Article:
The Summer Kitchen
Genre: Women's Fiction
Summary (from Goodreads): With her adopted son missing and the rest of her family increasingly estranged, Sandra Kaye Darden is drawn to the little pink house where her Uncle Poppy once provided security. What begins for Sandra as a simple painting project, meant to prepare the house for sale, becomes a secret venture that eventually changes everything.
Cass Blue is having trouble keeping food on the table since she ditched foster care. When Sandra Kaye shows up with lunch one day, Cass has no way of knowing that the meeting will lead to the creation of a place of refuge that could reunite a divided community.
In this moving story of second chances, two unlikely allies realize their ability to make a difference...and the power of what becomes known as the Summer Kitchen to nourish the soul.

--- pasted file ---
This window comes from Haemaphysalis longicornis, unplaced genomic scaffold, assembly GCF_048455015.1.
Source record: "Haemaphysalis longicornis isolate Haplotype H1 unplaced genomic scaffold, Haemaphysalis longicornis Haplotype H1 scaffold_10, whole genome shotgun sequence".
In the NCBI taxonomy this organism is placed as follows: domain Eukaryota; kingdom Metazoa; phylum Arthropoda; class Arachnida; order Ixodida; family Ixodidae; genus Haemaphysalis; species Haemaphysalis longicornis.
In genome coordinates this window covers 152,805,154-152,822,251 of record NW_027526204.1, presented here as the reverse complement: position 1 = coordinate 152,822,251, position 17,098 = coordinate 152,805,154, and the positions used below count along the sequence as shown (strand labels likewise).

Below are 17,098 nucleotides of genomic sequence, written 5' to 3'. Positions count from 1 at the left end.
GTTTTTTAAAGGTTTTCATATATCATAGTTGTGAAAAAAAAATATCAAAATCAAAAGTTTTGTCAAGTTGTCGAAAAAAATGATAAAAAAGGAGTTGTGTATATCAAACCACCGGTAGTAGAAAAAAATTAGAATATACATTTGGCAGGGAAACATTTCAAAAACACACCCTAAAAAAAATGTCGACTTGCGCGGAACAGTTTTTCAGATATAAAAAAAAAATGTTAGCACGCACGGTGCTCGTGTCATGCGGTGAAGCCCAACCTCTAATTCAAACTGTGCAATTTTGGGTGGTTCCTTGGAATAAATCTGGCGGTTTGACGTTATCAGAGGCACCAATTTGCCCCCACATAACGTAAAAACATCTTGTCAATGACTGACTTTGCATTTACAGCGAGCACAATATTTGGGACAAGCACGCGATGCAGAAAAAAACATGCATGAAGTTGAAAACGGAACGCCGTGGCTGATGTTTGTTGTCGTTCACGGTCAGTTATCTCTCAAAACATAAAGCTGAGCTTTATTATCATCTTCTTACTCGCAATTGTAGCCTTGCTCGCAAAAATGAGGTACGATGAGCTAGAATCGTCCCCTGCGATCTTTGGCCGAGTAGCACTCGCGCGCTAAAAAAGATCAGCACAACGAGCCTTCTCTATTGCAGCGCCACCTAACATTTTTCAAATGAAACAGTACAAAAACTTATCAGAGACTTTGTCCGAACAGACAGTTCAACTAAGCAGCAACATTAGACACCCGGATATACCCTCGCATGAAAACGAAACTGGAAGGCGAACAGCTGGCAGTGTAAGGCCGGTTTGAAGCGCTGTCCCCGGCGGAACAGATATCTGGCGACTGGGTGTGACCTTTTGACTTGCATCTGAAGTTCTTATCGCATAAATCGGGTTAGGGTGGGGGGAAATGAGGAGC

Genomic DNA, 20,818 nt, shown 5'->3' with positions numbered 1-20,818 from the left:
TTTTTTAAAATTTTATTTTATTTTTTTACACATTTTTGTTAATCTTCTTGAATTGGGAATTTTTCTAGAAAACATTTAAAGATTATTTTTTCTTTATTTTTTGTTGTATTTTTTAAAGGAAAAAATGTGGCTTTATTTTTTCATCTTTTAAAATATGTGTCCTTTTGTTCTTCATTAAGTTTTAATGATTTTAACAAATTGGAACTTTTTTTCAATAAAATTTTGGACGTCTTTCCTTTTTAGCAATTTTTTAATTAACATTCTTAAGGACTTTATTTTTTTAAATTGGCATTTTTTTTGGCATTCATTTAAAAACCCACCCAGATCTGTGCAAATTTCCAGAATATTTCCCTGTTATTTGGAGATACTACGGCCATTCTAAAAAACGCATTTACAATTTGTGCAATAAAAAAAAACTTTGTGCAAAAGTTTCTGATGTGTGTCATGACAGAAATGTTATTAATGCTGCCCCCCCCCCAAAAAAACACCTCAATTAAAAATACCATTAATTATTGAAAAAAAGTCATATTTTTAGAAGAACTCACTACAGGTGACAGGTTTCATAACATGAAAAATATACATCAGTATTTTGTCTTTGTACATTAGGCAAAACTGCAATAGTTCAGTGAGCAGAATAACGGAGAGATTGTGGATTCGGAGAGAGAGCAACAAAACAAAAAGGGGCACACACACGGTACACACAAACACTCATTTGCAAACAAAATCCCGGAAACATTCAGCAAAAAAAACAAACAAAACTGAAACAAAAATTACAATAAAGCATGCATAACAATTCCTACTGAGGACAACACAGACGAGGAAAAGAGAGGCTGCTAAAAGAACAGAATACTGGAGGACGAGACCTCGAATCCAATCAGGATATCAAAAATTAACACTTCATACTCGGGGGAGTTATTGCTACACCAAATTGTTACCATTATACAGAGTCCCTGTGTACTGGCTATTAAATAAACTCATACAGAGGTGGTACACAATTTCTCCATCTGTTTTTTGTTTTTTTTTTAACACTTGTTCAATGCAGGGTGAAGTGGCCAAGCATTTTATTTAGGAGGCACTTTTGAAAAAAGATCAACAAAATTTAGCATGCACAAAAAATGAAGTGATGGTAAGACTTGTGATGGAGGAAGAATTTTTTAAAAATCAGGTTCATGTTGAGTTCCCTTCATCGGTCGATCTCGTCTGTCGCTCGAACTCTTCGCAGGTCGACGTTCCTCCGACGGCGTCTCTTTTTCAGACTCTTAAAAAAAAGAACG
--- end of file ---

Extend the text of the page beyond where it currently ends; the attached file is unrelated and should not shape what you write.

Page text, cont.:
Review: Years ago, I read a couple of Lisa Wingate's early novels, and I enjoyed the gentle stories and positive messages they passed along. This book was just what I expected - a nice story about a suburban mother who is facing some challenges in her family life and steps outside her comfort zone by providing food to hungry children in a poor area. It is also told from the perspective of Cass, a young runaway girl who is struggling to make ends meet while caring for a preschooler. It's well-written and easy to read, although Cass's chapters are written in a young girl's dialect that I found a little distracting.... There weren't any surprises in this book, but I was looking forward to the typical happy ending, and so I enjoyed it. The only complaint I had is that everything happened a little too coincidentally and easily to be realistic. But it was a delightful read, and I thoroughly enjoyed it.
Rating: 4 stars